Catholic board ‘very, very happy’ with test scores

Peggy Revell

With the release of province-wide testing results by the Education Quality and Accountability Office (EQAO), the Northwest Catholic District School Board is celebrating the continued improvement with its scores.
“We’re very, very happy with the results,” Education Director Mary-Catherine Kelly said of the board’s achievement when it comes to the provincial testing that saw its Grade 3 and 6 students evaluated in reading, writing, and mathematics.
“The big success story is what’s happening with our Grade 6’s,” she noted, explaining the board looks at EQAO results over a five-year period.
“What’s really exciting is that when you take the same group of kids who were in Grade 3, and look at how their scores progressed when they’re in Grade 6, we’re seeing huge, huge increases,” Kelly said, referring to what this year’s data is showing.
Scores for boards and schools are based upon the percentage of students who achieve a Level 3 or 4 on the testing—considered “at” or “above” the provincial standard, respectively.
“Between Grade 3 and Grade 6 [with] the same cohort, we saw in reading a 13 percent increase, in writing a 10 percent increase, and in math a 12 percent increase,” Kelly noted.
“So those are the kind of scores that are really significant.”
The Catholic board also has seen in a five-year period increases in the Grade 3 scores.
As for individual school, Kelly pointed to St. Michael’s School here which saw Grade 3’s scoring 71 in reading, 80 in writing, and 90 in mathematics.
Meanwhile, Grade 6 students at St. Francis also have seen “outstanding results,” she added, with an 85 in reading, 80 in writing, and 80 in mathematics.
Since 75 is the provincial target, all of these scores are above the provincial averages, Kelly noted.
“In the 80s and 90s is just tops in the province, so that’s really outstanding scores,” she enthused.
Because of the smaller school population at Our Lady of the Way in Stratton, their scores have not been released to the public. But Kelly said that school also has seen some increases—and high results when it comes to reading and writing.
Increases in all three areas over the five years also have been seen at Sacred Heart School in Sioux Lookout, she noted, while St. Joseph’s School in Dryden has shown a jump in scores when it comes to the comparing the current Grade 6’s with their old Grade 3 results.
Having just been amalgamated into the local Catholic board, St. Patrick’s School in Atikokan wasn’t included in the NCDSB’s data.
But Kelly said their scores also were high, with Grade 3’s reaching a 70 in reading, 78 in writing, and 65 in math and Grade 6’s attaining 88 percent in reading.
“There’s lots of things, actually, that I would say are some of the reasons [for the high scores],” said Kelly.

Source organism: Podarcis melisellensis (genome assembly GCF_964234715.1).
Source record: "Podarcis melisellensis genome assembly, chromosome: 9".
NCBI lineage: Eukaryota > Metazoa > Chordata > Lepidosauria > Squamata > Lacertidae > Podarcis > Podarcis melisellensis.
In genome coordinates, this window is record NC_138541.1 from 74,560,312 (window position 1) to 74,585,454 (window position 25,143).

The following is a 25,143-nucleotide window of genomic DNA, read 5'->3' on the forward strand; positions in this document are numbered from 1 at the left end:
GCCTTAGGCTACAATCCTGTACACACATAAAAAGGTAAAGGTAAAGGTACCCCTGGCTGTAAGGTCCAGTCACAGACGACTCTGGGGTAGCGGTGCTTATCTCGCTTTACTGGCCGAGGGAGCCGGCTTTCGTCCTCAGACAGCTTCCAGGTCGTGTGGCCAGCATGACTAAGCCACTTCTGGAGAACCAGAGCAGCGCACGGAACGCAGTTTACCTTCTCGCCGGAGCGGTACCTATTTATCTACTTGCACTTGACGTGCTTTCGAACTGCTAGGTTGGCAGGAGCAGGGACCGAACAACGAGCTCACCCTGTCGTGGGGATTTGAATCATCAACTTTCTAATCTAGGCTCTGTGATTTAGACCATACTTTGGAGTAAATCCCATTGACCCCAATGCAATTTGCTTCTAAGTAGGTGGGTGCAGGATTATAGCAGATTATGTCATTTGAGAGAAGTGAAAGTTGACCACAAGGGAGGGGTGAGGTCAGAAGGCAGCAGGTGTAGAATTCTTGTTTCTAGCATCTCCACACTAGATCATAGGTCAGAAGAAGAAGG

These include targeting resources, collecting data on students, giving teachers relief time to collect other sorts of assessment data such as DRI and CASI, using Critical Learning Pathways, differentiated instruction, small class sizes, small group instruction, “high-yield strategies,” as well as professional development through integrated teaching and collaborative marking, and targeting time tabling so staff work in their “high skill areas.”
Kelly also pointed to the contribution of the literacy coaches which the board also has had for a couple of years—coaching they now have the opportunity to build upon even more since receiving government funding for a math tutor.
But while the board is celebrating its successes, Kelly stressed they still are looking to how there can be improvements.
“What’s happened is there’s been a lot of emphasis on the reading and writing, [and] we’ve been seeing those increases happening.
“But we’re above the provincial averages in the math [yet] we’ve been kind of staying around that level,” she noted, explaining that with math scores “hovering” in the 70s, the next step is to see if they can take that up to the 80s.
While the test results are an indicator of achievement, Kelly agreed with her public board counterparts that the EQAO is just one of the many tools boards use to evaluate student learning.
“We always want to make sure that we keep it in perspective,” she stressed. “EQAO is a skill test that is done at one point in the year, and it’s not the only way that we know how the kids are doing well.
“It’s a combination of the DRI, the CASI, the ongoing assessments, the Critical Learning Pathways, and all that tracking and all of that along the way all builds part of how we end up reporting students achievements.
“EQAO results are just one piece of the whole puzzle, but it is an indicator,” she remarked. “It gives us a sense of how our kids are doing over five-year periods and how a cohort is doing year to year.”
For more information on the EQAO, including individual school results, visit
Editor’s note: This story was supposed to run in last week’s Times but due to a layout error, the article on the public school board’s EQAO results accidentally appeared twice.
We regret any disappointment or inconvenience this goof may have caused.